'd': 'M 20 -10 0 0 20 10 Z'
        },
        targetMarker: { // minute hand
            'type': 'path',
            'stroke': 'green',
            'stroke-width': 2
            'fill': 'yellow',
            'd': 'M 20 -10 0 0 20 10 Z'
        }
    }
});

JointJS source code: links-arrowheads-path.js

Creating image arrowheads is similarly straightforward. You just need to provide an url with the path to your image to the 'xlink:href' property, and then specify the desired 'width' and 'height'. The image for targetMarker will be automatically rotated by 180 degrees, as expected. Remember to reposition the image in the 'y' axis if you need the arrowhead to be centered. Let's return to our clock example:

link.attr({
    line: {
        sourceMarker: {
            'type': 'image',
            'xlink:href': 'http://cdn3.iconfinder.com/data/icons/49handdrawing/24x24/left.png',
            'width': 24,
            'height': 24,
            'y': -12
        },
        targetMarker: {
            'type': 'image',
            'xlink:href': 'http://cdn3.iconfinder.com/data/icons/49handdrawing/24x24/left.png',
            'width': 24,
            'height': 24,
            'y': -12
        }
    }
});

JointJS source code: links-arrowheads-image.js

JointJS also supports link labels:

Link labels are explained in more detail in a separate section of this tutorial. A simple label definition (including markup and attrs) is built into the joint.dia.Link class, from which the joint.shapes.standard.Link type inherits it. The builtin default label has two tags: text (the <text> SVGElement of the label), and rect (the <rect> SVGElement for label background). The builtin default attributes specify a simple vertical-centered text on a white rounded rectangle. Thus, adding a label can be as simple as passing a value for the text/text attribute:

link.labels([{
    attrs: {
        text: {
            text: 'Hello, World'
        }
    }
}]);

JointJS source code: links-label-builtin.js

Note that since we were only adding one label, we could have also used the link.appendLabel() convenience function:

link.appendLabel({
    attrs: {
        text: {
            text: 'Hello, World'
        }
    }
});

More advanced topics about link labels, including custom position, styling and markup, are explained in a separate section of this tutorial.

Example

Now, let's use what we learned to have some fun with our links:

<!DOCTYPE html>
<html>
<head>
    <link rel="stylesheet" type="text/css" href="node_modules/jointjs/dist/joint.css" />
</head>
<body>
    <!-- content -->
    <div id="myholder"></div>

    <!-- dependencies -->
    <script src="node_modules/jquery/dist/jquery.js"></script>
    <script src="node_modules/lodash/lodash.js"></script>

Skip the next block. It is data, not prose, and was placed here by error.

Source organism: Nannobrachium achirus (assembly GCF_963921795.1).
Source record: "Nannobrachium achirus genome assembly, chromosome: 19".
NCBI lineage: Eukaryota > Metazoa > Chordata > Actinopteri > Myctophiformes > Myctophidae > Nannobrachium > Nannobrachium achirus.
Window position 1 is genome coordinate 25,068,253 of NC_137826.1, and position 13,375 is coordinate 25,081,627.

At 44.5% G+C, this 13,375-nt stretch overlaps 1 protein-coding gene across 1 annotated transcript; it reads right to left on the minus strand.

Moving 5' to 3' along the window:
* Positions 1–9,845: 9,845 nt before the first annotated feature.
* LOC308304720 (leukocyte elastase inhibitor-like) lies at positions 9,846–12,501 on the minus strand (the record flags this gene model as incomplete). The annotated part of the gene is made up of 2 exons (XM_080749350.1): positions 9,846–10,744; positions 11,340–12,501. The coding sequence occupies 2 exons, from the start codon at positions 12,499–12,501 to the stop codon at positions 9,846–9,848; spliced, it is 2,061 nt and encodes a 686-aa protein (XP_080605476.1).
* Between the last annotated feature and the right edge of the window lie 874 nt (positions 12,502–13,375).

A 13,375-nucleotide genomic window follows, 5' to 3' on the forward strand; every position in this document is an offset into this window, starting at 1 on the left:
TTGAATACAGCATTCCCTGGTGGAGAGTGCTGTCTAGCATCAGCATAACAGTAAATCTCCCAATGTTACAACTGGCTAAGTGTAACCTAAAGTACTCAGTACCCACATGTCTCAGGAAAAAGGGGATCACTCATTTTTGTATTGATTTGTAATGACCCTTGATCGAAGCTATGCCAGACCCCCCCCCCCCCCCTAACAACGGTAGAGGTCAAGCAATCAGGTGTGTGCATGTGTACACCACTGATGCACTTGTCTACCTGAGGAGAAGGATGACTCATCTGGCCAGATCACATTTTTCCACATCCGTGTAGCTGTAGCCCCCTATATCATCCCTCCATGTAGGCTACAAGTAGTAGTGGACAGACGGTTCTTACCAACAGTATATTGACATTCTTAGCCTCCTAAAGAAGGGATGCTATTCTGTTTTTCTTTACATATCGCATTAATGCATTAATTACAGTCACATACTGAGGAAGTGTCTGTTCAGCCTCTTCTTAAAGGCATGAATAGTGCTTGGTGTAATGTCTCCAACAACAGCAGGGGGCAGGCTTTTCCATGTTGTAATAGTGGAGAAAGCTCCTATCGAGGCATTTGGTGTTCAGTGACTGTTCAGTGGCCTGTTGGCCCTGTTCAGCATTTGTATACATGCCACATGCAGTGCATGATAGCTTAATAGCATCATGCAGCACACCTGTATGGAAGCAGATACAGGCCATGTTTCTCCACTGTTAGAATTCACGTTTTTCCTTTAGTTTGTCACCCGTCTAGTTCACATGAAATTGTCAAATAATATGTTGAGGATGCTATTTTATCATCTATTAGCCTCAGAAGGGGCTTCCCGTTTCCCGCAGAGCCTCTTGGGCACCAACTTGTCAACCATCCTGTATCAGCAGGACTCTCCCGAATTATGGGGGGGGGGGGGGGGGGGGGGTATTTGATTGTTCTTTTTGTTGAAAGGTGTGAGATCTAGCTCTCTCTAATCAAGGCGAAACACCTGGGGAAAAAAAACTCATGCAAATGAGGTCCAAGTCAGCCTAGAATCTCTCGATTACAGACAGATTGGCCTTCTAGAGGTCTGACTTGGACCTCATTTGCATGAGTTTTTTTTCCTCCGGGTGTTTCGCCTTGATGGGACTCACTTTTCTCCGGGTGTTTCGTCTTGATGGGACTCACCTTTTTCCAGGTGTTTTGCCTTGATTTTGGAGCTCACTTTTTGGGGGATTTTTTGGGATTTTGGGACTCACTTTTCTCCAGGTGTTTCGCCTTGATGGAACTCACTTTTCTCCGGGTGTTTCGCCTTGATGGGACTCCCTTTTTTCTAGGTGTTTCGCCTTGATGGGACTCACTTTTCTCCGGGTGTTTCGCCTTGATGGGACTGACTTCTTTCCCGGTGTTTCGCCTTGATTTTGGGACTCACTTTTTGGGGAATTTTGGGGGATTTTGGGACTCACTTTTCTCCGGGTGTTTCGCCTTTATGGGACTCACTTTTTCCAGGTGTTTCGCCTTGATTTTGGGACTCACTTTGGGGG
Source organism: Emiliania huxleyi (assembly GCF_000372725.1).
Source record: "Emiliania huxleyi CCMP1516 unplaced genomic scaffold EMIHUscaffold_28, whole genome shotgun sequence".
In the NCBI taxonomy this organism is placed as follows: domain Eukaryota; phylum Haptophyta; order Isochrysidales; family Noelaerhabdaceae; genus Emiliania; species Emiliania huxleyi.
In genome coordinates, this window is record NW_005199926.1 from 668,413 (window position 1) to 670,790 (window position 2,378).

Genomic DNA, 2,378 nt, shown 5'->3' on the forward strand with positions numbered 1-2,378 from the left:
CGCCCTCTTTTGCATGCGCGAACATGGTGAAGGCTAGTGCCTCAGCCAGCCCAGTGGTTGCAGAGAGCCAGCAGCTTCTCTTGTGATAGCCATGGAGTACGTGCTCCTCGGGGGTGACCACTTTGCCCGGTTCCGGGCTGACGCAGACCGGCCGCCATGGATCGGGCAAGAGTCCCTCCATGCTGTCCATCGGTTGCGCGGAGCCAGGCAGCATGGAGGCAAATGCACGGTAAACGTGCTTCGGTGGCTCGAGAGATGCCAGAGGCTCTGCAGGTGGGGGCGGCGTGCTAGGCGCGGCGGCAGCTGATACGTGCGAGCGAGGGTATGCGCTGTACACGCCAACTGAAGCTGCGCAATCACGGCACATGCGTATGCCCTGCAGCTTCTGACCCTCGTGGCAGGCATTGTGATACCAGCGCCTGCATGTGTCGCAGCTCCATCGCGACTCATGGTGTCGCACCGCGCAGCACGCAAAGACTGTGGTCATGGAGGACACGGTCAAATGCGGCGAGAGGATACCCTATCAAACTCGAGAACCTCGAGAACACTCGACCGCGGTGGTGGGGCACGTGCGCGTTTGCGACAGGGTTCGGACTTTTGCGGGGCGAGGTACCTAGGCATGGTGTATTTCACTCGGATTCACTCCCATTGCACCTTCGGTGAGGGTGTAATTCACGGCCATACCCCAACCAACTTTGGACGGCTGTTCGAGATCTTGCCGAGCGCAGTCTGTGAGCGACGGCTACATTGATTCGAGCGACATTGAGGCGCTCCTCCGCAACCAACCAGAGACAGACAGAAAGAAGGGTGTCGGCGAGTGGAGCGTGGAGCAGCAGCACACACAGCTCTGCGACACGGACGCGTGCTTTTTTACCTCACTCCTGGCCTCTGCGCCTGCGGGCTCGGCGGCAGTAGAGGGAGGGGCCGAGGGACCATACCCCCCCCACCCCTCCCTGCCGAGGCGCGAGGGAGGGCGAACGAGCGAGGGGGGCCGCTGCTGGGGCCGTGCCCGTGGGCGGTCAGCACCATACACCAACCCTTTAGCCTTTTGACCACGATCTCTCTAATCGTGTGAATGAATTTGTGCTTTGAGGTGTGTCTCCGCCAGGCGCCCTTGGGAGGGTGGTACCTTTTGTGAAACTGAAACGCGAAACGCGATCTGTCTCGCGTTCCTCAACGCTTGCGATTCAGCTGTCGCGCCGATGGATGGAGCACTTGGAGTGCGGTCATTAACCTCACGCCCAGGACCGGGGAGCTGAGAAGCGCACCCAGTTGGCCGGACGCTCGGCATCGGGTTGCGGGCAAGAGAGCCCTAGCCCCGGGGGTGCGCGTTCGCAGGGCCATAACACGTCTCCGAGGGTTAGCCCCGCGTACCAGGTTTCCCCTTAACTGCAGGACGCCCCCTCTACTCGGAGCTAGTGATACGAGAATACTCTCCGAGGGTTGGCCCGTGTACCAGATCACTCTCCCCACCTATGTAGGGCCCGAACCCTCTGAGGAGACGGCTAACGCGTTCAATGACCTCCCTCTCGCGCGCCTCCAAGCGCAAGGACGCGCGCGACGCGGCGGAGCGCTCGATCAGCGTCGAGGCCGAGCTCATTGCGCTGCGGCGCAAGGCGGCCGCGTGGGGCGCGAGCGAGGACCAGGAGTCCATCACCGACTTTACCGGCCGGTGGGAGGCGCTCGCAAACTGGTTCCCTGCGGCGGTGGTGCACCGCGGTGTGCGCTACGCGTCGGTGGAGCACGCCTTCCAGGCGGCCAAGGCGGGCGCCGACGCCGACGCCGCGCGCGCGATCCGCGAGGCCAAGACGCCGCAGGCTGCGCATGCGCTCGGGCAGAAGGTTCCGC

<script src="node_modules/backbone/backbone.js"></script>
    <script src="node_modules/jointjs/dist/joint.js"></script>

    <!-- code -->
    <script type="text/javascript">

        var graph = new joint.dia.Graph;

        var paper = new joint.dia.Paper({
            el: document.getElementById('myholder'),
            model: graph,
            width: 600,
            height: 300,
            gridSize: 10,
            drawGrid: true,
            background: {
                color: 'rgba(0, 255, 0, 0.3)'
            }
        });

        var rect = new joint.shapes.standard.Rectangle();
        rect.position(100, 30);
        rect.resize(100, 40);
        rect.attr({
            body: {
                fill: 'blue'
            },
            label: {
                text: 'Hello',
                fill: 'white'
            }
        });
        rect.addTo(graph);

        var rect2 = new joint.shapes.standard.Rectangle();
        rect2.position(400, 30);
        rect2.resize(100, 40);
        rect2.attr({
            body: {
                fill: '#2C3E50',
                rx: 5,
                ry: 5,
                strokeWidth: 2
            },
            label: {
                text: 'World!',
                fill: '#3498DB',
                fontSize: 18,
                fontWeight: 'bold',
                fontVariant: 'small-caps'
            }
        });
        rect2.addTo(graph);

        var link = new joint.shapes.standard.Link();
        link.source(rect);
        link.target(rect2);
        link.attr({
            line: {
                stroke: 'blue',
                strokeWidth: 1,
                sourceMarker: {
                    'type': 'path',
                    'stroke': 'black',
                    'fill': 'red',
                    'd': 'M 10 -5 0 0 10 5 Z'
                },
                targetMarker: {
                    'type': 'path',
                    'stroke': 'black',
                    'fill': 'yellow',
                    'd': 'M 10 -5 0 0 10 5 Z'
                }
            }
        });
        link.labels([{
            attrs: {
                text: {